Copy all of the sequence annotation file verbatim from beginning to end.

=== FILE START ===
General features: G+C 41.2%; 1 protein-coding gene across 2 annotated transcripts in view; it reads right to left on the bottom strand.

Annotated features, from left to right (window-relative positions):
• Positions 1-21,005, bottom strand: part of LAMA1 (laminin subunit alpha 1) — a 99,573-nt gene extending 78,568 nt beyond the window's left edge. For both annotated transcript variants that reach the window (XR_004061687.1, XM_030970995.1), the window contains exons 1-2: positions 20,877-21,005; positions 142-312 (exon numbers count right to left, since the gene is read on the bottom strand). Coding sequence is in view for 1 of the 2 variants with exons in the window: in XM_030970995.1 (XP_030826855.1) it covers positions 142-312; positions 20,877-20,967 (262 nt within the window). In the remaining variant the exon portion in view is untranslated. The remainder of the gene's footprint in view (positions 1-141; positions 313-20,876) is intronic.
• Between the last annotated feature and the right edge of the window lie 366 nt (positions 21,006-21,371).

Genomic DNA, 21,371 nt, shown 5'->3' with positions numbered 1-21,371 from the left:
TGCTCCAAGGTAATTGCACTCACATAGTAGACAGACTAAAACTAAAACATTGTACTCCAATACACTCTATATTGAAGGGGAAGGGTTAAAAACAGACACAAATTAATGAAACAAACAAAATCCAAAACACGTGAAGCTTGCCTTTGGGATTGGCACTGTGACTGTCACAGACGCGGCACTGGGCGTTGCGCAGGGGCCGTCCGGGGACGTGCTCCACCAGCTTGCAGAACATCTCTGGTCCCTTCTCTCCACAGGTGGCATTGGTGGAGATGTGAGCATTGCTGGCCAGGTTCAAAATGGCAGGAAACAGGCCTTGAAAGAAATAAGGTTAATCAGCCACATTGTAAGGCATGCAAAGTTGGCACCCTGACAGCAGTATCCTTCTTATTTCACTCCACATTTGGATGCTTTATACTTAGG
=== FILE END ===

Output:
General features: G+C 41.2%; 1 protein-coding gene across 2 annotated transcripts in view; it reads right to left on the bottom strand.

Annotated features, from left to right (window-relative positions):
• Positions 1-21,005, bottom strand: part of LAMA1 (laminin subunit alpha 1) — a 99,573-nt gene extending 78,568 nt beyond the window's left edge. For both annotated transcript variants that reach the window (XR_004061687.1, XM_030970995.1), the window contains exons 1-2: positions 20,877-21,005; positions 142-312 (exon numbers count right to left, since the gene is read on the bottom strand). Coding sequence is in view for 1 of the 2 variants with exons in the window: in XM_030970995.1 (XP_030826855.1) it covers positions 142-312; positions 20,877-20,967 (262 nt within the window). In the remaining variant the exon portion in view is untranslated. The remainder of the gene's footprint in view (positions 1-141; positions 313-20,876) is intronic.
• Between the last annotated feature and the right edge of the window lie 366 nt (positions 21,006-21,371).

Genomic DNA, 21,371 nt, shown 5'->3' with positions numbered 1-21,371 from the left:
TGCTCCAAGGTAATTGCACTCACATAGTAGACAGACTAAAACTAAAACATTGTACTCCAATACACTCTATATTGAAGGGGAAGGGTTAAAAACAGACACAAATTAATGAAACAAACAAAATCCAAAACACGTGAAGCTTGCCTTTGGGATTGGCACTGTGACTGTCACAGACGCGGCACTGGGCGTTGCGCAGGGGCCGTCCGGGGACGTGCTCCACCAGCTTGCAGAACATCTCTGGTCCCTTCTCTCCACAGGTGGCATTGGTGGAGATGTGAGCATTGCTGGCCAGGTTCAAAATGGCAGGAAACAGGCCTTGAAAGAAATAAGGTTAATCAGCCACATTGTAAGGCATGCAAAGTTGGCACCCTGACAGCAGTATCCTTCTTATTTCACTCCACATTTGGATGCTTTATACTTAGG